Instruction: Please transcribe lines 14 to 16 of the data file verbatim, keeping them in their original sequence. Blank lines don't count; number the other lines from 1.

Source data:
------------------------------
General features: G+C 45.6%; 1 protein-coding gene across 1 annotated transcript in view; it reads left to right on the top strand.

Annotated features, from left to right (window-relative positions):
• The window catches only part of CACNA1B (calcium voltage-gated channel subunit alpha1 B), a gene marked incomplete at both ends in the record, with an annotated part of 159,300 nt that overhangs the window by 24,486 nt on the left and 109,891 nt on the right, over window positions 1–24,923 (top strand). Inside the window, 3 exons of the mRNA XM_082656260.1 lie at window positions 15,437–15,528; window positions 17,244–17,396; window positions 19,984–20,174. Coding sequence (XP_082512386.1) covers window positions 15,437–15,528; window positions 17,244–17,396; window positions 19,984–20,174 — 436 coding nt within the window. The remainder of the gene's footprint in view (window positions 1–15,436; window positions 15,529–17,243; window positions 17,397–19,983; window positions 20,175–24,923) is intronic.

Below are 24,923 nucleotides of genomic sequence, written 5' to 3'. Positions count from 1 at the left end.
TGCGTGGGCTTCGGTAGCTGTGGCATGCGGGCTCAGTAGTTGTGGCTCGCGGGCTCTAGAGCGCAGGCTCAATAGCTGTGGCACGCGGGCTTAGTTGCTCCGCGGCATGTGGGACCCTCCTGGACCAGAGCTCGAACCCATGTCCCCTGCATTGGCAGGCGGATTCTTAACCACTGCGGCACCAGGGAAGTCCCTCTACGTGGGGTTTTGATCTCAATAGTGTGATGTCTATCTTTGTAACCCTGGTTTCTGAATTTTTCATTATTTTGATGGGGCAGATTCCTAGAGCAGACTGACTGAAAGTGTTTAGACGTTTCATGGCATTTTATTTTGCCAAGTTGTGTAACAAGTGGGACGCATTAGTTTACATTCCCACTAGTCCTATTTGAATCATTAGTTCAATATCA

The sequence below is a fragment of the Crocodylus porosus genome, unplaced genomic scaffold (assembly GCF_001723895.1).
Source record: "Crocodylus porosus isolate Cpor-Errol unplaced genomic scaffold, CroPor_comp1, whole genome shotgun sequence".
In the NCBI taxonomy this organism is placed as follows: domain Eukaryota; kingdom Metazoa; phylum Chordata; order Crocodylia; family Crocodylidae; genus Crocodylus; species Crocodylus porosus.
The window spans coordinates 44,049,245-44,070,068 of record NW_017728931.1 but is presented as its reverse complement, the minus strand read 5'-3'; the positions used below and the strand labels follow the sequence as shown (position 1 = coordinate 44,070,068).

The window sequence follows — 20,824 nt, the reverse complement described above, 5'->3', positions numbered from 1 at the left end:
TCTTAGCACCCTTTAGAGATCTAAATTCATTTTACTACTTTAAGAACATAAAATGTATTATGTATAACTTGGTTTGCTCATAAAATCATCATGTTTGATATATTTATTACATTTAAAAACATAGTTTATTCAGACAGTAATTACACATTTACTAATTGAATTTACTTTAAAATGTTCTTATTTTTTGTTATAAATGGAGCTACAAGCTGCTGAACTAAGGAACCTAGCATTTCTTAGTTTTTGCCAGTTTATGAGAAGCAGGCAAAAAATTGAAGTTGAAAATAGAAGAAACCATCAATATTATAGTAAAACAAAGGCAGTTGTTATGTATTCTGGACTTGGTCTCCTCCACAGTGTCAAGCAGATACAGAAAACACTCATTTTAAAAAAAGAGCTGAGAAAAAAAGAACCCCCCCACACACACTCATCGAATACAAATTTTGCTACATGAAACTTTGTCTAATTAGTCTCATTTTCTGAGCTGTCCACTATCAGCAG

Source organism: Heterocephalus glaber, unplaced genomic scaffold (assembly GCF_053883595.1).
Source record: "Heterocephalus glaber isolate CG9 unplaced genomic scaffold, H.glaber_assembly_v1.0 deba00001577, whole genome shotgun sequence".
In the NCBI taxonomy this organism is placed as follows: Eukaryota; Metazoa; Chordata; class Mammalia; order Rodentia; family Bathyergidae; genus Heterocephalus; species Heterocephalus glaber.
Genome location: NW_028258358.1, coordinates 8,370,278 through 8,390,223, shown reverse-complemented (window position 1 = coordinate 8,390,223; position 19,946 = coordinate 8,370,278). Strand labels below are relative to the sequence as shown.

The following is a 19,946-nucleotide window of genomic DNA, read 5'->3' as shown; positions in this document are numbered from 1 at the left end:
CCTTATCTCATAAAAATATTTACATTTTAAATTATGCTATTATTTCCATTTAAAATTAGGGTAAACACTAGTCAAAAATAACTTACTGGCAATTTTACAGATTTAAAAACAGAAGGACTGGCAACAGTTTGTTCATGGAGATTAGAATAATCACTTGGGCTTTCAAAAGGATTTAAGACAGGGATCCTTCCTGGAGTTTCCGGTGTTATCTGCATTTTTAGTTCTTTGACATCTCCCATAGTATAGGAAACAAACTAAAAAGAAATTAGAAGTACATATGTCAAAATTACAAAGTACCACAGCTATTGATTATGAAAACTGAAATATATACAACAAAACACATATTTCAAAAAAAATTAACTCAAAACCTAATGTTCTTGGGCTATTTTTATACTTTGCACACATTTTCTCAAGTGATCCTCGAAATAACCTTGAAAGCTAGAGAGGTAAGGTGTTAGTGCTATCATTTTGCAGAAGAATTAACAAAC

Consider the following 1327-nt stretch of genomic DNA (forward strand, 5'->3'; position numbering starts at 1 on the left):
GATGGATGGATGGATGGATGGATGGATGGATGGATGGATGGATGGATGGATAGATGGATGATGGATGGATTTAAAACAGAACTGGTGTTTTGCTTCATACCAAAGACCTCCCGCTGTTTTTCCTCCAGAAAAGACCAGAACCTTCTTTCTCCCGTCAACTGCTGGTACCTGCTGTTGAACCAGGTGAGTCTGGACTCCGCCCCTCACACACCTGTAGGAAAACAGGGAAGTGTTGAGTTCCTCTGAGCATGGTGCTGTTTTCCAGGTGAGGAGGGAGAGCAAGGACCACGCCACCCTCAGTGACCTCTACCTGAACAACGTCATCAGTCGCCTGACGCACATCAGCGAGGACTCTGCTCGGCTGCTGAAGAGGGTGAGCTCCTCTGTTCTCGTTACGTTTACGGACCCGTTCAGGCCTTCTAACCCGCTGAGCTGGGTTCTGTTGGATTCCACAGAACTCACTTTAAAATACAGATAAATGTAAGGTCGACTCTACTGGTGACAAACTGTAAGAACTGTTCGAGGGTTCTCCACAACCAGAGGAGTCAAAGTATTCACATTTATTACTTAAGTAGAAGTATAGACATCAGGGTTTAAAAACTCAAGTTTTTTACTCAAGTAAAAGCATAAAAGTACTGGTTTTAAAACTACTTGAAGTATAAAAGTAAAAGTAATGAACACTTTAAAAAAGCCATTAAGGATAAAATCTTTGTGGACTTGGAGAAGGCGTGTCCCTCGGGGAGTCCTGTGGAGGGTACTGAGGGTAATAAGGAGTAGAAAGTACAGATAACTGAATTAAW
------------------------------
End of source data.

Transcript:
In the NCBI taxonomy this organism is placed as follows: Eukaryota; Metazoa; Chordata; class Mammalia; order Rodentia; family Bathyergidae; genus Heterocephalus; species Heterocephalus glaber.
Genome location: NW_028258358.1, coordinates 8,370,278 through 8,390,223, shown reverse-complemented (window position 1 = coordinate 8,390,223; position 19,946 = coordinate 8,370,278). Strand labels below are relative to the sequence as shown.

The following is a 19,946-nucleotide window of genomic DNA, read 5'->3' as shown; positions in this document are numbered from 1 at the left end: